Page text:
Homeward bound: American families in the Cold War era

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Basic Books, 1988 - Family & Relationships - 284 pages
2 Reviews
In the 1950s, the term ”containment” referred to the foreign policy-driven containment of Communism and atomic proliferation. Yet in Homeward Bound May demonstrates that there was also a domestic version of containment where the ”sphere of influence” was the home. Within its walls, potentially dangerous social forces might be tamed, securing the fulfilling life to which postwar women and men aspired. Homeward Bound tells the story of domestic containment - how it emerged, how it affected the lives of those who tried to conform to it, and how it unraveled in the wake of the Vietnam era’s assault on Cold War culture, when unwed mothers, feminists, and ”secular humanists” became the new ”enemy.” This revised and updated edition includes the latest information on race, the culture wars, and current cultural and political controversies of the post-Cold War era.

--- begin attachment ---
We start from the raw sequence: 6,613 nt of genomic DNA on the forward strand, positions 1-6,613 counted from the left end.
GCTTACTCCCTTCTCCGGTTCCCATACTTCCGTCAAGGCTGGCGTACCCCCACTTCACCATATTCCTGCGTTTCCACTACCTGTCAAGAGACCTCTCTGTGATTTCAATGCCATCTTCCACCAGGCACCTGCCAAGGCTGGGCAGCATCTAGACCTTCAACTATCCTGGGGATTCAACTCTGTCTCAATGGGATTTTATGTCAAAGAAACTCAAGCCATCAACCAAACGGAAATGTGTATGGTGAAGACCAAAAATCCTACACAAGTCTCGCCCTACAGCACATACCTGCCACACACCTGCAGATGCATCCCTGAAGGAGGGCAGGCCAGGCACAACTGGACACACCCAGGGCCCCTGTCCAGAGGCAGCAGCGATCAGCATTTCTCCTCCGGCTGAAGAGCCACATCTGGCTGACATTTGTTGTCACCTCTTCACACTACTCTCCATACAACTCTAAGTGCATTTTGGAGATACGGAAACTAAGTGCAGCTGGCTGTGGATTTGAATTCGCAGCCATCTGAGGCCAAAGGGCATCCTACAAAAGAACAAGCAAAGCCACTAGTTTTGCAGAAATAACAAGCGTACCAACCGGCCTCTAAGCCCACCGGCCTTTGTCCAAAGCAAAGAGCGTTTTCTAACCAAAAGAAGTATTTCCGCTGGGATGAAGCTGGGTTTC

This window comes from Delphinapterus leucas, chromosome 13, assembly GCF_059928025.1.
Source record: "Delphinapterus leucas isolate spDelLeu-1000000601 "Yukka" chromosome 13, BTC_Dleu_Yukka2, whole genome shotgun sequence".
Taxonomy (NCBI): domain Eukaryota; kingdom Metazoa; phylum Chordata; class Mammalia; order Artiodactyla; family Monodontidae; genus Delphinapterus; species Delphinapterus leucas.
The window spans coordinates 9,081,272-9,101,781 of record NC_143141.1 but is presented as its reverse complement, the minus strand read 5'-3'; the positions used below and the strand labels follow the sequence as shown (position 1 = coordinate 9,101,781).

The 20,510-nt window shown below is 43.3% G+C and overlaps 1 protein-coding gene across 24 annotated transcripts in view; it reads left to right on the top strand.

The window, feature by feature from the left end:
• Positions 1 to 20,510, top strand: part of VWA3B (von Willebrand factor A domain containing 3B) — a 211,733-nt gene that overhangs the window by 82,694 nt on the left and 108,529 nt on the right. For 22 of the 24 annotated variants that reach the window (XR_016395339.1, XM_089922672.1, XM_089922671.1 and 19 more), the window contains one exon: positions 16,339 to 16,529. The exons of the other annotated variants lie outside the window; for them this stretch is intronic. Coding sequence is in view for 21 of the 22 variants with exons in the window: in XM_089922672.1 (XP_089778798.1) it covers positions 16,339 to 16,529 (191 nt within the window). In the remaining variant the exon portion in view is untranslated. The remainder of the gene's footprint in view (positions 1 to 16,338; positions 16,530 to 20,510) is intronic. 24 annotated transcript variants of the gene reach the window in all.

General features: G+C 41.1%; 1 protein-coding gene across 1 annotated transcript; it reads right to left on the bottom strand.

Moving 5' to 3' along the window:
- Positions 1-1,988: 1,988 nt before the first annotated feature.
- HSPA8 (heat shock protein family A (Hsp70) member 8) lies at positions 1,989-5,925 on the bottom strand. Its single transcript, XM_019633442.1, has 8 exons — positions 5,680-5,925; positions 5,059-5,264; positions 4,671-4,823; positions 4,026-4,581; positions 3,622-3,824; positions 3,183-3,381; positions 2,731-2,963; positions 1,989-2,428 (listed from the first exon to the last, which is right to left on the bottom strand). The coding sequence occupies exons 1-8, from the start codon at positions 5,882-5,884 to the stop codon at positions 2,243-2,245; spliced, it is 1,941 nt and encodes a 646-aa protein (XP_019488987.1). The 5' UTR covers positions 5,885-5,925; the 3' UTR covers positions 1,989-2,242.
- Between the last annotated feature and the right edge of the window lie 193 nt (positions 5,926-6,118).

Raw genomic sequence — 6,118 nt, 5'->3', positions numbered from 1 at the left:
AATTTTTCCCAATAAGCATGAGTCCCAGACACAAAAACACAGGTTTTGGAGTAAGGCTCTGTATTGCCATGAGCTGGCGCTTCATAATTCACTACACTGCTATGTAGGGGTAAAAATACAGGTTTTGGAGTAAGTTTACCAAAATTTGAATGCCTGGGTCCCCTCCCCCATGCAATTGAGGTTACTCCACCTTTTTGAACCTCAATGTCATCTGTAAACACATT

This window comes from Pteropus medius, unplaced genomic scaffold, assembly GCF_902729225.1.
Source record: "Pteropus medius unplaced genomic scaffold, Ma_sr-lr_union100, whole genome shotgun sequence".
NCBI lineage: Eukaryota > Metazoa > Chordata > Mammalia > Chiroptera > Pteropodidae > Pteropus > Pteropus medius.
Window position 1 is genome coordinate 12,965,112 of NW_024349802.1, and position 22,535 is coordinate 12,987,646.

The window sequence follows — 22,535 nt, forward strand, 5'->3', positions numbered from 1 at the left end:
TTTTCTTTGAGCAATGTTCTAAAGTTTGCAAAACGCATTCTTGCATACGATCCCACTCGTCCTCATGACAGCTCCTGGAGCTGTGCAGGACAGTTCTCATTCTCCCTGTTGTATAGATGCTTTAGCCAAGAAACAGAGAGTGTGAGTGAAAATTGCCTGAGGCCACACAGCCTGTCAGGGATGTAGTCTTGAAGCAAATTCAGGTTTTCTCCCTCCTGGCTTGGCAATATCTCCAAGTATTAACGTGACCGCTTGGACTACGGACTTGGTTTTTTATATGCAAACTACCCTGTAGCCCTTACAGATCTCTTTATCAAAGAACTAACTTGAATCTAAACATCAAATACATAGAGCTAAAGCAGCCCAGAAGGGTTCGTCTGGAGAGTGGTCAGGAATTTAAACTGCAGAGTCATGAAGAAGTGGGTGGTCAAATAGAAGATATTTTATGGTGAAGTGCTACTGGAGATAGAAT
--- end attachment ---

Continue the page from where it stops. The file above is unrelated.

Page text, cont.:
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Homeward bound: American families in the Cold War era

User Review  - Not Available - Book Verdict

May (history, Minnesota) seeks to reconcile two prevailing but contradictory images of the 1950s: the notion of domestic tranquility and happiness amidst the fears and tensions of the Cold War. She ... Read full review

Review: Homeward Bound: American Families In The Cold War Era

User Review  - Alger - Goodreads

Not for the casual reader, and not overburdened with new insights, this volume works best as a general overview of an already over-examined and over-documented decade. Read full review


Cold War Warm Hearth
Hard Times at Home

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About the author (1988)

Elaine Tyler May is a social historian at the University of Minnesota where she is professor of American studies.